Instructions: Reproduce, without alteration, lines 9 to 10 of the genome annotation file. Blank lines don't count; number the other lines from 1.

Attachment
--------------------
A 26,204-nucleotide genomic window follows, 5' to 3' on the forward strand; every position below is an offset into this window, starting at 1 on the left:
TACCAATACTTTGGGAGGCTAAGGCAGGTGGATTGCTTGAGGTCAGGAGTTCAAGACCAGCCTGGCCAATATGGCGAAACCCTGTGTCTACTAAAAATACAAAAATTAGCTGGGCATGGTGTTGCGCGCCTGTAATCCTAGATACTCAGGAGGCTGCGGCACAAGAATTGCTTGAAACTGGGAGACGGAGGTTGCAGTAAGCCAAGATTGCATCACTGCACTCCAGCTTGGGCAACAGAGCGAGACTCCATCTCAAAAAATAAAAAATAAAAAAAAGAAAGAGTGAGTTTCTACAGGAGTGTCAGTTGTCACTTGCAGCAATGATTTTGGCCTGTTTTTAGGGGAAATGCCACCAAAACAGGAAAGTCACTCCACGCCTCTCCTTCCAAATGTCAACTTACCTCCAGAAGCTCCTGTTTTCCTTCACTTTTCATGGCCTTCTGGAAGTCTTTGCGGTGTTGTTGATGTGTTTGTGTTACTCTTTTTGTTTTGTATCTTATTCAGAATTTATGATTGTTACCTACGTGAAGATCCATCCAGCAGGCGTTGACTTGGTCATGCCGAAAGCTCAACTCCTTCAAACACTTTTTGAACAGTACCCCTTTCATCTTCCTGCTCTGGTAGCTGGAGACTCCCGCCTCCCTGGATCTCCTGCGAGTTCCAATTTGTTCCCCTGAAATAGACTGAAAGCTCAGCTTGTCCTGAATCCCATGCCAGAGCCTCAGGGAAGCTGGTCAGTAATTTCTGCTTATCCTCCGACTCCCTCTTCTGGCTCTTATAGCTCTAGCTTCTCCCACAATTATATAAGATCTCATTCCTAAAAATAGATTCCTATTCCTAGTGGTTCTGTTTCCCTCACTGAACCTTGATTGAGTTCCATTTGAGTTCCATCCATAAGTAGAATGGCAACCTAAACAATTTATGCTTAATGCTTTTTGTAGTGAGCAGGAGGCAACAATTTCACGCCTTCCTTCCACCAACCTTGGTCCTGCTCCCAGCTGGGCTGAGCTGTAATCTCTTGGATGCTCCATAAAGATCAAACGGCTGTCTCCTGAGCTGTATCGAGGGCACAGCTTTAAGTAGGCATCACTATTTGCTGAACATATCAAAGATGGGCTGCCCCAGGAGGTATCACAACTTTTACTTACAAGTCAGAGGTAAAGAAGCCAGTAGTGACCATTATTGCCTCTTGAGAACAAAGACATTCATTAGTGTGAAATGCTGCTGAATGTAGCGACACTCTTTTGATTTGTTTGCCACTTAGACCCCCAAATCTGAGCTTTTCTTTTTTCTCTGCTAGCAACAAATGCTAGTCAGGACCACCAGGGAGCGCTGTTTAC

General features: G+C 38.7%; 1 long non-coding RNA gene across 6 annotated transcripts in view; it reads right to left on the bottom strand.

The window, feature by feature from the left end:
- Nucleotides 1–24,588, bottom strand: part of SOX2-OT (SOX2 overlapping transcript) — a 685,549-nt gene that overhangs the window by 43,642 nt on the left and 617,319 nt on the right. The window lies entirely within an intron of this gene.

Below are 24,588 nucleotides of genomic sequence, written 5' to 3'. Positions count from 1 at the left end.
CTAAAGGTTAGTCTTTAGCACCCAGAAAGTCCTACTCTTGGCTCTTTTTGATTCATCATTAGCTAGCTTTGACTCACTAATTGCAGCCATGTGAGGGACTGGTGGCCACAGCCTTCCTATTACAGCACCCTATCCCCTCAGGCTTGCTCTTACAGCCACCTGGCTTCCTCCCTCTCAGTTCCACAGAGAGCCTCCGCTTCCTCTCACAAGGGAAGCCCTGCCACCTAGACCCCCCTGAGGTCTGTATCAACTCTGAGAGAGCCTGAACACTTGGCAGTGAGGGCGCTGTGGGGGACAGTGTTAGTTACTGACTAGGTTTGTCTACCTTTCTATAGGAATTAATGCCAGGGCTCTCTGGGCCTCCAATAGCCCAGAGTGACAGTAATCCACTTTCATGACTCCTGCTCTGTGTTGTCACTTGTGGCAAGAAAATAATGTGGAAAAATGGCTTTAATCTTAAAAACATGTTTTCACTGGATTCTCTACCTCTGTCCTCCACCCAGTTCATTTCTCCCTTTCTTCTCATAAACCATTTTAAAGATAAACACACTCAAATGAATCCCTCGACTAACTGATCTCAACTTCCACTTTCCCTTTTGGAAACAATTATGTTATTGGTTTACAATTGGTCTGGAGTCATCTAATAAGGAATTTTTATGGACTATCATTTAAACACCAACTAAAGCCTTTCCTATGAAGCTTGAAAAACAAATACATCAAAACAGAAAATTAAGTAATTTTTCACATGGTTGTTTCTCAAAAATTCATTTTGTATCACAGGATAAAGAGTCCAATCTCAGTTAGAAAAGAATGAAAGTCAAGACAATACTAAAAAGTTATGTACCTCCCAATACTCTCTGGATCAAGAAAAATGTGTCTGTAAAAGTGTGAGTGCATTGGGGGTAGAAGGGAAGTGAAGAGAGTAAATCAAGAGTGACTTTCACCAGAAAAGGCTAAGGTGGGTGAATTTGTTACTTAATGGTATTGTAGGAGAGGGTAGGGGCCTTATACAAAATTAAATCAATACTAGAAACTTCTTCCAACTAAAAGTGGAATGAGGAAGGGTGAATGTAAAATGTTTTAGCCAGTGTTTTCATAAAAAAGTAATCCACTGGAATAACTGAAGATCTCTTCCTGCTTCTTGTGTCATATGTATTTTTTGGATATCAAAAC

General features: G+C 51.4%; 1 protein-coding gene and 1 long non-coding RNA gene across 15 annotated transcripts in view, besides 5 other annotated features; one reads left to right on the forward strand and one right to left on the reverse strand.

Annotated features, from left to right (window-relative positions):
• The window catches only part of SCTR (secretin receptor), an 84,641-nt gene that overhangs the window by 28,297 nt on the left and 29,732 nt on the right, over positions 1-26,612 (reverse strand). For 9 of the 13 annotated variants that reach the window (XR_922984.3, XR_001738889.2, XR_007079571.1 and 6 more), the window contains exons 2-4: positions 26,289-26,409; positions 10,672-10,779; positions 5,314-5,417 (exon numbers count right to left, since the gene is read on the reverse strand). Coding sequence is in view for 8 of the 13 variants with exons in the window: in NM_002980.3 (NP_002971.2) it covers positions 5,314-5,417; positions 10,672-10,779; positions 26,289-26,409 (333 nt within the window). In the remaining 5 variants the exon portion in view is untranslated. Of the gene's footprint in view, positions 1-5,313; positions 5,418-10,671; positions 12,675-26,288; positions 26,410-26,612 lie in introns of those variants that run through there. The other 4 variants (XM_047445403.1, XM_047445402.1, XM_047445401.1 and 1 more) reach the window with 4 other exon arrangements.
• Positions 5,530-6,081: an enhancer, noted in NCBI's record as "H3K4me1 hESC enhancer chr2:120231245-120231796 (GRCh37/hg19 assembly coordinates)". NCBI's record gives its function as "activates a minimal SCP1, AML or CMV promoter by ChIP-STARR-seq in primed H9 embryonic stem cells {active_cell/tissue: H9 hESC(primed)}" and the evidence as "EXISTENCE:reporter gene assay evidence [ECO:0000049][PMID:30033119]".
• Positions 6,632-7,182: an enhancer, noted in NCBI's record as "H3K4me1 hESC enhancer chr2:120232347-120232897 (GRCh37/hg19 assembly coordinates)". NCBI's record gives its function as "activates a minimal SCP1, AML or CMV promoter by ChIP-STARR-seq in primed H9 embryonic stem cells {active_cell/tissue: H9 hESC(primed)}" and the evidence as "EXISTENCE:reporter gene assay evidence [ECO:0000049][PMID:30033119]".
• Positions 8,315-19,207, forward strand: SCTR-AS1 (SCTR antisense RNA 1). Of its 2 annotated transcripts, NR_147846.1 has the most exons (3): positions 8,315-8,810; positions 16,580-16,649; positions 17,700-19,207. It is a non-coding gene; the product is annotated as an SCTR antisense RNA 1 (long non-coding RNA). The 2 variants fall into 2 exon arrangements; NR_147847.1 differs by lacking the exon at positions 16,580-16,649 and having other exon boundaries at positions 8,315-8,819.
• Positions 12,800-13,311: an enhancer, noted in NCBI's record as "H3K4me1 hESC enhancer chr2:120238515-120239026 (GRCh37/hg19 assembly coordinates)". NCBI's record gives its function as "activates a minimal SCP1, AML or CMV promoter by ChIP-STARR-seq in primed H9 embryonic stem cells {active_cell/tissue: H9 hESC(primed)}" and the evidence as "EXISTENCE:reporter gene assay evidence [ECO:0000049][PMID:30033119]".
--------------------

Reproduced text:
Annotated features, from left to right (window-relative positions):
• The window catches only part of SCTR (secretin receptor), an 84,641-nt gene that overhangs the window by 28,297 nt on the left and 29,732 nt on the right, over positions 1-26,612 (reverse strand). For 9 of the 13 annotated variants that reach the window (XR_922984.3, XR_001738889.2, XR_007079571.1 and 6 more), the window contains exons 2-4: positions 26,289-26,409; positions 10,672-10,779; positions 5,314-5,417 (exon numbers count right to left, since the gene is read on the reverse strand). Coding sequence is in view for 8 of the 13 variants with exons in the window: in NM_002980.3 (NP_002971.2) it covers positions 5,314-5,417; positions 10,672-10,779; positions 26,289-26,409 (333 nt within the window). In the remaining 5 variants the exon portion in view is untranslated. Of the gene's footprint in view, positions 1-5,313; positions 5,418-10,671; positions 12,675-26,288; positions 26,410-26,612 lie in introns of those variants that run through there. The other 4 variants (XM_047445403.1, XM_047445402.1, XM_047445401.1 and 1 more) reach the window with 4 other exon arrangements.